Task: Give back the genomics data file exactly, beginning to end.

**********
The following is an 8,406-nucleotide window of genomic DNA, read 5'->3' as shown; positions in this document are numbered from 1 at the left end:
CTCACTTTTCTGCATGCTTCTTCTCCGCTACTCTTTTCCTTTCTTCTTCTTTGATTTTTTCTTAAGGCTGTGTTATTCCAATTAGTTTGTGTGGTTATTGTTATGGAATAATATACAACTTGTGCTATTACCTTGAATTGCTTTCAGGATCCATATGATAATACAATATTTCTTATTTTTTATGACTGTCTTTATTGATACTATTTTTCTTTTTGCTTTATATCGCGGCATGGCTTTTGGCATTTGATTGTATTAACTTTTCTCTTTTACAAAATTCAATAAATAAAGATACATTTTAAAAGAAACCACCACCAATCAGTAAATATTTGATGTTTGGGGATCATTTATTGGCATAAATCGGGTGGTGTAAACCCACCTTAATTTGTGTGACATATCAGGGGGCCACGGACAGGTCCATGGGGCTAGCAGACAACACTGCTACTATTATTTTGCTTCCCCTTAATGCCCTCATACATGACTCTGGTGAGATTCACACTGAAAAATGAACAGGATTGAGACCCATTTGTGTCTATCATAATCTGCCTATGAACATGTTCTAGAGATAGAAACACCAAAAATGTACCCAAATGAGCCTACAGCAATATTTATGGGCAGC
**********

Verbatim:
The following is an 8,406-nucleotide window of genomic DNA, read 5'->3' as shown; positions in this document are numbered from 1 at the left end:
CTCACTTTTCTGCATGCTTCTTCTCCGCTACTCTTTTCCTTTCTTCTTCTTTGATTTTTTCTTAAGGCTGTGTTATTCCAATTAGTTTGTGTGGTTATTGTTATGGAATAATATACAACTTGTGCTATTACCTTGAATTGCTTTCAGGATCCATATGATAATACAATATTTCTTATTTTTTATGACTGTCTTTATTGATACTATTTTTCTTTTTGCTTTATATCGCGGCATGGCTTTTGGCATTTGATTGTATTAACTTTTCTCTTTTACAAAATTCAATAAATAAAGATACATTTTAAAAGAAACCACCACCAATCAGTAAATATTTGATGTTTGGGGATCATTTATTGGCATAAATCGGGTGGTGTAAACCCACCTTAATTTGTGTGACATATCAGGGGGCCACGGACAGGTCCATGGGGCTAGCAGACAACACTGCTACTATTATTTTGCTTCCCCTTAATGCCCTCATACATGACTCTGGTGAGATTCACACTGAAAAATGAACAGGATTGAGACCCATTTGTGTCTATCATAATCTGCCTATGAACATGTTCTAGAGATAGAAACACCAAAAATGTACCCAAATGAGCCTACAGCAATATTTATGGGCAGC